Tuesday, June 12, 2012

LinkedIn spam, exploits and Zeus: a deadly combination ?

Is this the perfect recipe for a cybercriminal ?:
  1. Hacking LinkedIn's password (and possibly user-) database.
  2. Sending an email to all obtained email addresses, which is urging you to check your LinkedIn inbox as soon as possible.
  3. A user unawarely clicking on the link.
  4. An exploit gets loaded. Malware gets dropped. Malware gets executed.
  5. User's computer is now a zombie (part of a botnet).

I would definitely say YES.

A reader of my blog contacted me today, he had received an email from LinkedIn which was looking phishy. We can verify that Step 1 is accomplished, by the simple fact that in the "To" and/or "CC" field of the email below, there are about ~100 email addresses. A quick look-up of a few of them on LinkedIn reveals the unconvenient truth...

Here's the email in question:

Reminder from LinkedIn. You got a new message !

Subjects of this email might be:
"Relationship LinkedIn Mail‏", "Communication LinkedIn Mail‏", "Link LinkedIn Mail" or "Urgent LinkedIn Mail‏". No doubt the subjects of this email will vary, and are not limited to these four.

Step 1 and step 2 of the cybercrook's scheme are already fulfilled. Now he just has to wait until someone clicks on one of the links. Which brings us to point 3.

Suppose someone clicks on the link. What will happen exactly ? This depends on the version of these programs that may be installed on your computer:
  • Adobe Reader
  • Java

In some cases, your browser will crash. In other cases, the page will just appear to sit there and nothing happens. In unfortunate cases, the exploit will begin doing its work. As said before, a mixed flavor of Adobe & Java exploits are used.

In this case, we will review the specific Adobe exploit. We will check with Process Explorer what exactly is happening:

The green highlighting indicates the spawning of a new process

What's this ? There's a process from Adobe Reader loaded under our Internet Explorer ? Which seems to spawn a .dll file ? Which in turn spawns another file .... Okay, you get the point here.

The PDF file has several embedded files, which are dropping malicious executables and executing them. After the process of spawning and dropping processes and executables, the malware will also clean-up any leftovers, including the PDF file at first:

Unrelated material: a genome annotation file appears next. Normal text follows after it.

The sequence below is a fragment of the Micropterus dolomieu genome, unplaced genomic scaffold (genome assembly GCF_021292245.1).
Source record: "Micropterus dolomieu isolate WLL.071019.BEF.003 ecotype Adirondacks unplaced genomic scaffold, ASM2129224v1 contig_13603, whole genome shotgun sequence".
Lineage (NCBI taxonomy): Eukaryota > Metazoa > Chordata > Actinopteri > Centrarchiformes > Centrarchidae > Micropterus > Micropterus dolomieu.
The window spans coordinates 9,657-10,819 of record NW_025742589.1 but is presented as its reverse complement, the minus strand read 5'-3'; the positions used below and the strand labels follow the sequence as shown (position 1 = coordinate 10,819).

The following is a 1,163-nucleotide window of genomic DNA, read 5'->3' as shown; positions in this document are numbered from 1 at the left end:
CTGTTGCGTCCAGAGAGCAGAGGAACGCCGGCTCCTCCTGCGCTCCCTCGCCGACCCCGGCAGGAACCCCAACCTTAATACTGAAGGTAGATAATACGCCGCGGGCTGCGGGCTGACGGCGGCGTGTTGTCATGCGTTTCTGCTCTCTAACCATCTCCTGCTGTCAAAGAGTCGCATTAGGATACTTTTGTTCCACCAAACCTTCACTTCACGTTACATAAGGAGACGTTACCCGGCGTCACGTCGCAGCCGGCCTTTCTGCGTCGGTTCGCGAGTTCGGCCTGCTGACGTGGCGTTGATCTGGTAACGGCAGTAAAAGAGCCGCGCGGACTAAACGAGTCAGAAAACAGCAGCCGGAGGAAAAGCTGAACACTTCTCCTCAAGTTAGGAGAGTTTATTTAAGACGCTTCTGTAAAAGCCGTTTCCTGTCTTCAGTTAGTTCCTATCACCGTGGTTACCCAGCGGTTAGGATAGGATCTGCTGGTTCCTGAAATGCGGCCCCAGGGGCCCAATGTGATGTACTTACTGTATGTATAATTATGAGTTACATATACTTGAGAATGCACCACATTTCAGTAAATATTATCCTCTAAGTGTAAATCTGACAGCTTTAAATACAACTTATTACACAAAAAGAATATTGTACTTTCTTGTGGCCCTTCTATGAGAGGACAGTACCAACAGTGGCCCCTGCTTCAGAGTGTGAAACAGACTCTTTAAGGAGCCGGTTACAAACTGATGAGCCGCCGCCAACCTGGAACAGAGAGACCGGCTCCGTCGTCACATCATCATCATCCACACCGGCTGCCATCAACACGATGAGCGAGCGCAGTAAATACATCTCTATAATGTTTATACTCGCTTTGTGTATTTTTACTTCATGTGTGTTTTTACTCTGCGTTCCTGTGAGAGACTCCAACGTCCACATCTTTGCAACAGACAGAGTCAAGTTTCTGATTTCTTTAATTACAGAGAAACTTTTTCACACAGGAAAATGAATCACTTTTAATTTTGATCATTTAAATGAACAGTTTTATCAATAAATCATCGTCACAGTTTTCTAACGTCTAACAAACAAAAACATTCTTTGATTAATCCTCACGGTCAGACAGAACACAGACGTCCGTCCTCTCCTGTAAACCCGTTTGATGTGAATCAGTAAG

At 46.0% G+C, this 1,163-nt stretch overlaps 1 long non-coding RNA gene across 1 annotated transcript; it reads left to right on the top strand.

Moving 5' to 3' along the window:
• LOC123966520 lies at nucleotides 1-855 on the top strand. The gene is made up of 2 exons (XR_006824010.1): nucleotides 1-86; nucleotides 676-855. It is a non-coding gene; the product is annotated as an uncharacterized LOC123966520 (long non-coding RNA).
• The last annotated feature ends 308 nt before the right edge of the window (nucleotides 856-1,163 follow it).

Message from Adobe Reader it has crashed. Have a guess why

After the user clicks OK, everything looks fine. Right ? No, of course not. Ultimately, there's a malicious executable which will start every time the computer boots.

Interesting to note is, that there is also an attempt to exploit CVE-2006-0003. An exploit from 2006 nonetheless !

Step 3 and 4 have also been accomplished now. The user clicked on the link, the exploit(s) got loaded and the user is now infected. With what you may ask ? Well, let's review all the associated files:

The initial Java exploit - set.jar -
(when I first uploaded this sample a few hours before this blogpost, there were ZERO detections)

Result: 2/42
MD5: b0697a5808e77b0e8fd9f85656bd7a80
VirusTotal Report
ThreatExpert Report

I just now re-uploaded set.jar (17:47:41 UTC), it has now 6 detections. Most probably the Blackhole exploit kit is responsible for this attack. Microsoft identifies the file as
The corresponding CVE can be found here.

"I got Java patched, always", you might say. Great ! How about Adobe Reader ?
Result: 11/38
MD5: ad5c7e3e018e6aa995f0ec2c960280ab
VirusTotal Report
PDFXray Report
MWTracker Report

Thanks to PDFiD, we are able to see there's an AcroForm action and 6 embedded files. Basically, AcroForm is just another way to execute JavaScript in a PDF document. Embedded files are... files hidden in your PDF document:

PDFiD results

Here's our first dropped file - calc[1].exe
Result: 5/38
MD5: 4eead3bbf4b07bd362c74f2f3ea72dc4
VirusTotal Report